Kay: The scorpion in the Jewish world’s fire
In my reading of the Raj Quartet, Paul Scott’s magisterial series of novels chronicling the last days of empire in India, one incident continues to haunt me, due to its (unintended) Jewish symbolism.
At one point in the series, some Indian boys have isolated a scorpion and set fire to a gasoline-soaked perimeter around it. As the heat intensifies, the scorpion’s tail involuntarily arches, to the point where it ends up stinging itself. The question arises: did the heat kill the scorpion, or was it the effect from its own venom?
When I consider the scourge of anti-Semitism in its present anti-Israel form, I often remember that scorpion. Israel is small but powerful and rightly feared for its sting when attacked. It is ringed by external enemies, but it is also threatened by the venom produced within its own body.
The Knesset passed its so-called nation-state law on July 19, officially declaring Israel both a Jewish and a democratic state with the right to self-determination. The law is an important milestone, as it carries constitutional weight.
During the debate over the law, several clauses aroused controversy. Some were amended, but others were left as is. Diaspora Jews have not been shy about voicing their concerns over sections of the law that touch on language rights, relations between Israel and the Diaspora, the status of the Druze and nettlesome wording regarding settlements.
That is normal behaviour amongst Jews. We are a people habituated to debate and even quite aggressive internal dispute. But there are lines – or should be – that should not be crossed, in order to keep harmful venom contained.
As is its wont, J Street fecklessly marched over the line in responding to the new law. Upon its passage, the liberal advocacy group tweeted that the bill “was born in sin” and that “its only purpose is to send a message to the Arab community, the LGBT community and other minorities in Israel, that they are not and never will be equal citizens.”
The latter assertion is simply untrue. The legislation’s provisions mirror those of a number of other democratic countries. According to Prof. Eugene Kontorovich of the Kohelet Policy Forum, an Israeli-based think tank, at least seven EU countries’ constitutions are similarly formatted, with the difference being that Israel’s declaration ensures complete social and political rights “to all its inhabitants irrespective of religion, race or sex.”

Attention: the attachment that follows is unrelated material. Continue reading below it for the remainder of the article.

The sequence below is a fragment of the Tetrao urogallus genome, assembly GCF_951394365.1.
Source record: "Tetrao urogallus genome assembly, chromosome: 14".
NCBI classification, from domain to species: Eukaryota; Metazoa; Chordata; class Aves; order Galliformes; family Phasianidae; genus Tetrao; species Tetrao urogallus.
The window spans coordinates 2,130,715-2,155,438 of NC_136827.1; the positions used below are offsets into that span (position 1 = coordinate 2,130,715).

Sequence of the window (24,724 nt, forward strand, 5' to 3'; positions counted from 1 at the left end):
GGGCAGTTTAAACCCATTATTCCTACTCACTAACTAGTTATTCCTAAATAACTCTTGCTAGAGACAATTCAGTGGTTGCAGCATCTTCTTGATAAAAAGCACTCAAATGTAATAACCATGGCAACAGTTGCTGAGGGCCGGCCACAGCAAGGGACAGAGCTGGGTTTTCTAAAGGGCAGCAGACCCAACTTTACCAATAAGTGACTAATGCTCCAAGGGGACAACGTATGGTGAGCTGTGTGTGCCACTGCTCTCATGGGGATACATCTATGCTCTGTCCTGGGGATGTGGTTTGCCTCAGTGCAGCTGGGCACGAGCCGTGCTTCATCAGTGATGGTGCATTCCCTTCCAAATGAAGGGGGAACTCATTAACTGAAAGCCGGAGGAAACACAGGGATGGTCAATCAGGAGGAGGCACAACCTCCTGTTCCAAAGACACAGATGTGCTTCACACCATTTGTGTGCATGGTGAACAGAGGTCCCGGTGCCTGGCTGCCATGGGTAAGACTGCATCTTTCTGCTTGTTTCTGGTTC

In an op-ed in the Hill, Bradley Martin, a senior fellow with the Haym Salomon Center and deputy editor for the Canadian Institute for Jewish Research, eloquently responded to J Street’s pernicious accusations with the contempt they deserved.
Martin pointed out that Israeli Arabs are the freest in the region, enjoying the ability to worship at over 400 mosques (a fivefold increase since 1988) with 300 imams and muezzins funded by the Israeli government. Christians, who have been almost completely cleansed from Arab lands, flourish in Israel. And far from being marginalized, LGBT rights in Israel compare favourably with those of almost every other democratic country. Martin notes that Israel grants permanent
residency to hundreds of gay Palestinians fleeing persecution at home.
The Jews that make up J Street are not “self-hating.” Rather, they are hostile to those who put them in the awkward position of having to choose between progressivism and their own people. Fierce anti-Zionism is a litmus test for “social justice” status and J Street is desperate to maintain that status at all costs.
Its assertions meet Natan Sharansky’s criteria for what crosses the line from criticism of Israel to anti-Semitism: delegitimization, demonization and double standards. Taken together, J Street’s Israel-bashing comments, reflecting what Martin rightly terms “anti-Israel derangement syndrome,” amount to hateful speech. I’m against censorship, but Jews in positions of authority should call this pernicious organization out for what it is: a political cabal of people who exploit their nominal status as Jews to blacken Israel’s reputation.
The real scorpion in the circle of fire could not prevent his stinger turning against him. J Street, on the other hand, has moral agency. It is the scorpion’s tail that stings by choice.